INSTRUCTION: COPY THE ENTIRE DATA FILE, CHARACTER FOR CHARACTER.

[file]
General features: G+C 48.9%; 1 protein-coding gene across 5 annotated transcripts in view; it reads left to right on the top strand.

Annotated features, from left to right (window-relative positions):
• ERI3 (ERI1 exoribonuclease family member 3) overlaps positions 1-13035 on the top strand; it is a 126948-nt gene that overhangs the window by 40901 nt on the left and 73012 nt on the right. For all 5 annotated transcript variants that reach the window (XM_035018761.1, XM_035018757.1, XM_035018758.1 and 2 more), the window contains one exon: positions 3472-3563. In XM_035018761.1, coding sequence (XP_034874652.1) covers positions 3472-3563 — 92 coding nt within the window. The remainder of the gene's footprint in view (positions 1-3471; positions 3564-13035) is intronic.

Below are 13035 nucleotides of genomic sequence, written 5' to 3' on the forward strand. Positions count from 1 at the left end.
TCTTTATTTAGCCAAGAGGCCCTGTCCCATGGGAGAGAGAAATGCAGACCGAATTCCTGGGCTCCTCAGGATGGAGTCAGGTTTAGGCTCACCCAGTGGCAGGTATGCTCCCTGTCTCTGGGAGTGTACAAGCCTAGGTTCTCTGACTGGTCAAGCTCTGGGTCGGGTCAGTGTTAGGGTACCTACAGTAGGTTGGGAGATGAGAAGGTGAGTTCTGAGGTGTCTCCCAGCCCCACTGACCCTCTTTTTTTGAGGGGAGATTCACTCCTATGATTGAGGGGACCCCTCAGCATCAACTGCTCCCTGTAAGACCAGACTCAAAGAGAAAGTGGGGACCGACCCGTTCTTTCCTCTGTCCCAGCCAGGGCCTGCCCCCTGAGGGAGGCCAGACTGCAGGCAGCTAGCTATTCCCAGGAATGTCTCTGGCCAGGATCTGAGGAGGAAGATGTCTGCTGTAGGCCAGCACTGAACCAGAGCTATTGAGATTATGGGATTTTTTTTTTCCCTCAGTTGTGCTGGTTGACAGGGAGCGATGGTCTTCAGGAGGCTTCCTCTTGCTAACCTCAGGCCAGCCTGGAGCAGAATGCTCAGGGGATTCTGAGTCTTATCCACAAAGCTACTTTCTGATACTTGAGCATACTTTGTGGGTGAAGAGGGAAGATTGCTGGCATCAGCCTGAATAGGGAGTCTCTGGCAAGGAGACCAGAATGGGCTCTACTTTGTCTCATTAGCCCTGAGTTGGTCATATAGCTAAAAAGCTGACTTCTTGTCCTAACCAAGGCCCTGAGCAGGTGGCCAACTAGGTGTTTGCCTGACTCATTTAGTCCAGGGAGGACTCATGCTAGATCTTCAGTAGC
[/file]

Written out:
General features: G+C 48.9%; 1 protein-coding gene across 5 annotated transcripts in view; it reads left to right on the top strand.

Annotated features, from left to right (window-relative positions):
• ERI3 (ERI1 exoribonuclease family member 3) overlaps positions 1-13035 on the top strand; it is a 126948-nt gene that overhangs the window by 40901 nt on the left and 73012 nt on the right. For all 5 annotated transcript variants that reach the window (XM_035018761.1, XM_035018757.1, XM_035018758.1 and 2 more), the window contains one exon: positions 3472-3563. In XM_035018761.1, coding sequence (XP_034874652.1) covers positions 3472-3563 — 92 coding nt within the window. The remainder of the gene's footprint in view (positions 1-3471; positions 3564-13035) is intronic.

Below are 13035 nucleotides of genomic sequence, written 5' to 3' on the forward strand. Positions count from 1 at the left end.
TCTTTATTTAGCCAAGAGGCCCTGTCCCATGGGAGAGAGAAATGCAGACCGAATTCCTGGGCTCCTCAGGATGGAGTCAGGTTTAGGCTCACCCAGTGGCAGGTATGCTCCCTGTCTCTGGGAGTGTACAAGCCTAGGTTCTCTGACTGGTCAAGCTCTGGGTCGGGTCAGTGTTAGGGTACCTACAGTAGGTTGGGAGATGAGAAGGTGAGTTCTGAGGTGTCTCCCAGCCCCACTGACCCTCTTTTTTTGAGGGGAGATTCACTCCTATGATTGAGGGGACCCCTCAGCATCAACTGCTCCCTGTAAGACCAGACTCAAAGAGAAAGTGGGGACCGACCCGTTCTTTCCTCTGTCCCAGCCAGGGCCTGCCCCCTGAGGGAGGCCAGACTGCAGGCAGCTAGCTATTCCCAGGAATGTCTCTGGCCAGGATCTGAGGAGGAAGATGTCTGCTGTAGGCCAGCACTGAACCAGAGCTATTGAGATTATGGGATTTTTTTTTTCCCTCAGTTGTGCTGGTTGACAGGGAGCGATGGTCTTCAGGAGGCTTCCTCTTGCTAACCTCAGGCCAGCCTGGAGCAGAATGCTCAGGGGATTCTGAGTCTTATCCACAAAGCTACTTTCTGATACTTGAGCATACTTTGTGGGTGAAGAGGGAAGATTGCTGGCATCAGCCTGAATAGGGAGTCTCTGGCAAGGAGACCAGAATGGGCTCTACTTTGTCTCATTAGCCCTGAGTTGGTCATATAGCTAAAAAGCTGACTTCTTGTCCTAACCAAGGCCCTGAGCAGGTGGCCAACTAGGTGTTTGCCTGACTCATTTAGTCCAGGGAGGACTCATGCTAGATCTTCAGTAGC